The multi-talented and persuasively confident DJ Khaled

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The man who calls himself the "Quincy Jones of hip hop," who has collaborated with some of the biggest stars in the business, wants to share his success: "If we all win, this world be so much better."

CBS News

If you've never heard his name, DJ Khaled is more than happy to introduce himself: "I'm not just a DJ. I'm not just a artist. I'm not just a producer."

He has worked with some of the biggest artists in music: Rihanna. Justin Bieber. Drake. And on Jay Z and Beyoncé's last tour, he was their opening act. So, what exactly does he do? Good question. 

"Ask me what I do, he said. 

"What do you do?" asked correspondent Kelefa Sanneh.

"I'm a genius!" Khaled replied. "It's too many things I do."

"You must get asked that a lot, right?"

"When I hear people say that, it's all love. I mean, you trying to figure me out. And while you trying to figure me out, I'm already a trillion steps ahead of you."

His most valuable skill may be bringing people together. His songs are all-star collaborations, and he's been making hits for over a decade. Take the 2010 song "All I Do Is Win":

DJ Khaled "All I Do Is Win" feat. Ludacris, Rick Ross, T-Pain & Snoop Dogg / Victory In Stores Now by KOCHRECORDS on YouTube

"Me, Rick Ross, T-Pain, Snoop Dogg and Ludacris. It's gonna be played forever," Khaled said. "It's a national anthem."

The 44-year-old calls himself the "Quincy Jones of hip hop." "The thing to be a great collaborator is, let everybody know, 'The ego's gotta leave the room for that moment and let's come together and make the most incredible collaboration ever.' And people that work with Khaled know that I'm gonna hit a home run."

One of those collaborators is R&B singer John Legend. Sanneh asked him, "How is he able to bring these all-star collaborations together?"

"Well, I think he's proven himself," Legend replied. "People like being around him. And his energy is very contagious. And it makes you excited about whatever he's doing.

"I think he's defied gravity. He's a great example of someone that goes out there. And he's his biggest cheerleader. He goes out there and says, 'You need to hear this. You need to pay attention to what I'm doing, 'cause what I'm doing is special.'"

Their latest collaboration is "Higher" with the rapper Nipsey Hussle. The song is nominated for a Grammy Award, but it's a bittersweet moment. Hussle was murdered in front of his clothing store just days after filming the music video. He was 33 years old. 

DJ Khaled - Higher ft. Nipsey Hussle, John Legend by DJKhaledVEVO on YouTube

Legend said, "He was so powerful because he came back, he invested in the community. He built things that were lasting. No matter how young we lost him, those things are going to survive."

Legend and Khaled will be performing a tribute to Nipsey Hussle at tonight's ceremony. "He's definitely gonna be on that stage with us – his spirit, his energy," Khaled said. 

Born Khaled Mohamed Khaled, the son of Palestinian immigrants, DJ said his parents supported his obsession with music, as long as they didn't have to hear it. "They just told me, 'cause I had my turntables in my room, and there would be loud music all day, they're like, 'Yo, we're gonna give you the garage,' you know what I'm sayin'?" Khaled laughed. "They gave me the garage, and then I end up making the garage and started, you know, decorating like a studio."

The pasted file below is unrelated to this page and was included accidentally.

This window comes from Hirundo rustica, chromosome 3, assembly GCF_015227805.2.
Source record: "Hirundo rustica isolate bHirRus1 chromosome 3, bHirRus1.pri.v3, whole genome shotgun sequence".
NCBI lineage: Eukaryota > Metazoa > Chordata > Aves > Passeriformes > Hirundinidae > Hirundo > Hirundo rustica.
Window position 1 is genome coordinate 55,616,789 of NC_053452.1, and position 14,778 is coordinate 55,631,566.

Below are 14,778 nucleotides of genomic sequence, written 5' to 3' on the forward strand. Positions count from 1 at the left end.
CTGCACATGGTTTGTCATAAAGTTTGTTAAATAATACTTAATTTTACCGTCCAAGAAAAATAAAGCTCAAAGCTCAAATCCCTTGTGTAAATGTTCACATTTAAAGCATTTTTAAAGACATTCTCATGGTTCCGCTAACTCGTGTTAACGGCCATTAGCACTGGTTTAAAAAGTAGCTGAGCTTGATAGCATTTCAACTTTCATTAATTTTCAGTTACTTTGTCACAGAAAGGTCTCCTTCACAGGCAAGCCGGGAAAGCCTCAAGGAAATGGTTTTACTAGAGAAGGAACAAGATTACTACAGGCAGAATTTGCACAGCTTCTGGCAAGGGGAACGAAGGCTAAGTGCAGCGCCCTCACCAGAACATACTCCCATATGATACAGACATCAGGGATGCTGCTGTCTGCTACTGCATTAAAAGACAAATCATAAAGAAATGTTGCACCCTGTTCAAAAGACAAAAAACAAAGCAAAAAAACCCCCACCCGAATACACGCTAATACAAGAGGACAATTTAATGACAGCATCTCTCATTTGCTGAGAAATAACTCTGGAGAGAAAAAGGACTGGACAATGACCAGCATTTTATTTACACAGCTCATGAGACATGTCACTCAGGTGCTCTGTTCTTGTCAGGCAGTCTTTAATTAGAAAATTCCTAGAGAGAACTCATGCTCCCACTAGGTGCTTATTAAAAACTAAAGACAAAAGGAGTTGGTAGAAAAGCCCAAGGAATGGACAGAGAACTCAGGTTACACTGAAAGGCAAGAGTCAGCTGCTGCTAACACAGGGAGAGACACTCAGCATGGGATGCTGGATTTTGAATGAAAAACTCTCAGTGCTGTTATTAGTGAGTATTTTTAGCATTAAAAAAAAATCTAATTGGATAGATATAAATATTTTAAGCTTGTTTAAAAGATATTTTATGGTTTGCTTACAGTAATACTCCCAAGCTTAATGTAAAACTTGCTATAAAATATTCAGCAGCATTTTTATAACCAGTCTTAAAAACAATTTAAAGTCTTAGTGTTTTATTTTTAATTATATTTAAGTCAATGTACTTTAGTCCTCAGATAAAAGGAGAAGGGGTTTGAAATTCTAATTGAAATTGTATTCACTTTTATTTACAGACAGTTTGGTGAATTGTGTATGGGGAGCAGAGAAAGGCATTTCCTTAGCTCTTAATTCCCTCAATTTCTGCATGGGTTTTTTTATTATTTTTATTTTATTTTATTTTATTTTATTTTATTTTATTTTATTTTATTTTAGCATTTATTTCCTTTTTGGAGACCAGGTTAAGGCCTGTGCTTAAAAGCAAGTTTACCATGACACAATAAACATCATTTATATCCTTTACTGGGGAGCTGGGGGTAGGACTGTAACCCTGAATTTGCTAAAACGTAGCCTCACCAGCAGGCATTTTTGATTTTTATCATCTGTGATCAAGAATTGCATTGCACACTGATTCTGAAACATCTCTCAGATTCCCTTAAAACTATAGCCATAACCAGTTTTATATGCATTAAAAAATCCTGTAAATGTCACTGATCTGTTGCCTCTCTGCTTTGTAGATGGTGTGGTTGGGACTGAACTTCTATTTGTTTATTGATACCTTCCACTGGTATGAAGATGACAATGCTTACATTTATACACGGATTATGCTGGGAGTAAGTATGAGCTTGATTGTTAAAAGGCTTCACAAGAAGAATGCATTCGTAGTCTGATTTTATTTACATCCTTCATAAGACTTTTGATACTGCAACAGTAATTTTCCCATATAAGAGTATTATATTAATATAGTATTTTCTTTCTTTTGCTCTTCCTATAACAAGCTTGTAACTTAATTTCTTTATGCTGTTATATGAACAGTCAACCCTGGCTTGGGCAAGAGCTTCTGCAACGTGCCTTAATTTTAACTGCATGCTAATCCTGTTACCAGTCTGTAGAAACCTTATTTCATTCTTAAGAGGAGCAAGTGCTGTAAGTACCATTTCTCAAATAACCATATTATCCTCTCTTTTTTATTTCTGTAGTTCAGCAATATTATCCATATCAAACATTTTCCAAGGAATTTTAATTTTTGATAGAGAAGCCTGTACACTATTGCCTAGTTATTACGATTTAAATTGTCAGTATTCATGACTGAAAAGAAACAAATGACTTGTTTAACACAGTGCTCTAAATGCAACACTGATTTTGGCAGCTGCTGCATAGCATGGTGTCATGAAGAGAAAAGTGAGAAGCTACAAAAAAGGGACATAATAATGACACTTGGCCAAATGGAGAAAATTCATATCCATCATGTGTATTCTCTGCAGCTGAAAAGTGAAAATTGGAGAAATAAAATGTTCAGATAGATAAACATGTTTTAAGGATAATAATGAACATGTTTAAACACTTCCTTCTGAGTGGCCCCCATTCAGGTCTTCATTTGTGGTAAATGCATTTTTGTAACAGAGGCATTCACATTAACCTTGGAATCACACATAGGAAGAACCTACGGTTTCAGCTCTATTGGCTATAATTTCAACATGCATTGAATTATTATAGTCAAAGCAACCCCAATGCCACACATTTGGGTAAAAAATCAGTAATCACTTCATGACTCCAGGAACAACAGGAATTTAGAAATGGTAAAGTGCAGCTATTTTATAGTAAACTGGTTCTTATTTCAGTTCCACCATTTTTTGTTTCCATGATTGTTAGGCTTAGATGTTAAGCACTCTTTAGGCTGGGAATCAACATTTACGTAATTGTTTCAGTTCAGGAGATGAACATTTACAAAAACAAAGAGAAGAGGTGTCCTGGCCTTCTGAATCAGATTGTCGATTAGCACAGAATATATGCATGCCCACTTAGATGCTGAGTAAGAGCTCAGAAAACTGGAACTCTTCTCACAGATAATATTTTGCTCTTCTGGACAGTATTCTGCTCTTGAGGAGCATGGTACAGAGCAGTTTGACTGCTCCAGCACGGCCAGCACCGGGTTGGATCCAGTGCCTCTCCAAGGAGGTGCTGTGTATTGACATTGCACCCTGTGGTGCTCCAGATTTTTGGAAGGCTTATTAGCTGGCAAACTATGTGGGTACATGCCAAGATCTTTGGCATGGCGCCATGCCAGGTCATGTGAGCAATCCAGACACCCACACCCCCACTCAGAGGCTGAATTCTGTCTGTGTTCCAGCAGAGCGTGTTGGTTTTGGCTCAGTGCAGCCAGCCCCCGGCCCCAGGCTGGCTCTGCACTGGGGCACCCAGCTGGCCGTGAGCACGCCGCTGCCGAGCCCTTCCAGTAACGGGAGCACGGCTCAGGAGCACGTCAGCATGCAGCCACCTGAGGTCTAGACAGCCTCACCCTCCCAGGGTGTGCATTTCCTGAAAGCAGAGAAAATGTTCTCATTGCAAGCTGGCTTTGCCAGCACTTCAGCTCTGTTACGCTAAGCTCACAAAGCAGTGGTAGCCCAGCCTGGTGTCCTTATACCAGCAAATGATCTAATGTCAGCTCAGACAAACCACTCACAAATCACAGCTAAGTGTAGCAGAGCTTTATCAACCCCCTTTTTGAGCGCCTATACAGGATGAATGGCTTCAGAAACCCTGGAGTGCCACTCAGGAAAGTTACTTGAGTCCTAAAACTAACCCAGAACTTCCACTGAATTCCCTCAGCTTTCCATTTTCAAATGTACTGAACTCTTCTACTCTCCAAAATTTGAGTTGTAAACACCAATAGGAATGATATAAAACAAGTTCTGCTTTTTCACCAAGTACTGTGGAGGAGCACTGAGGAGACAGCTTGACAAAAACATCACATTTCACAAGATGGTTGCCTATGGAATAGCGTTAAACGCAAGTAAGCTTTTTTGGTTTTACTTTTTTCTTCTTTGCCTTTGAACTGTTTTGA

Sanneh said, "You mentioned that both your parents are from Palestine and you had a different background maybe than some of the other people in the world of hip hop. Was that something that was an obstacle or that people talked about?"

"Nah," he said, "I've always been embraced with love from my background and where I'm from. And, again, I only keep myself around love. Anytime it doesn't feel like love, I'm out."

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Grammy Award-nominee DJ Khaled (right), with correspondent Kelefa Sanneh. CBS News

He dropped out of high school and focused on music fulltime. He was his own best hype man, passing out flyers and CDs. He said, "A lotta people told me, no, I could never make a album, told me, no, I could never be a DJ, told me I could never be a CEO."

In the '90s, he worked as a DJ at a hip hop station in Miami. He built a big local following, and got a national record deal. But it wasn't until he discovered social media that he moved front-and-center.  "I was just bein' me. And the world embraced it. It went viral with love," he said. "Fan love, fan love is the most incredible thing ever. Just the love they show me, and the love I show 'em back, that's what it's about, man, supporting each other."

Just hours after our interview, he took to social media to announce his latest collaboration: He and wife, Nicole, welcomed their second child, a baby boy. 

No matter what happens tonight at the Grammys, DJ Khaled is confident that his rise to the top isn't over yet.

Sanneh asked, "Do you ever think, 'Why me? Why did I make it?'"

"I work hard. I'm not stoppin', and I'm great!" he said.

"This confidence thing, is this a 24/7 thing? Or are there moments every once in a while where you think about failure, where it's a little harder to be confident?"

"I don't like using the word 'failure,'" Khaled replied. "I think it's just part of your journey for the win.

"I'm living my dream. I'm living everything I said I was gonna do. You know what I'm saying? And we very blessed. That's the word: 'We blessed.'"

      
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Story produced by Robbyn McFadden.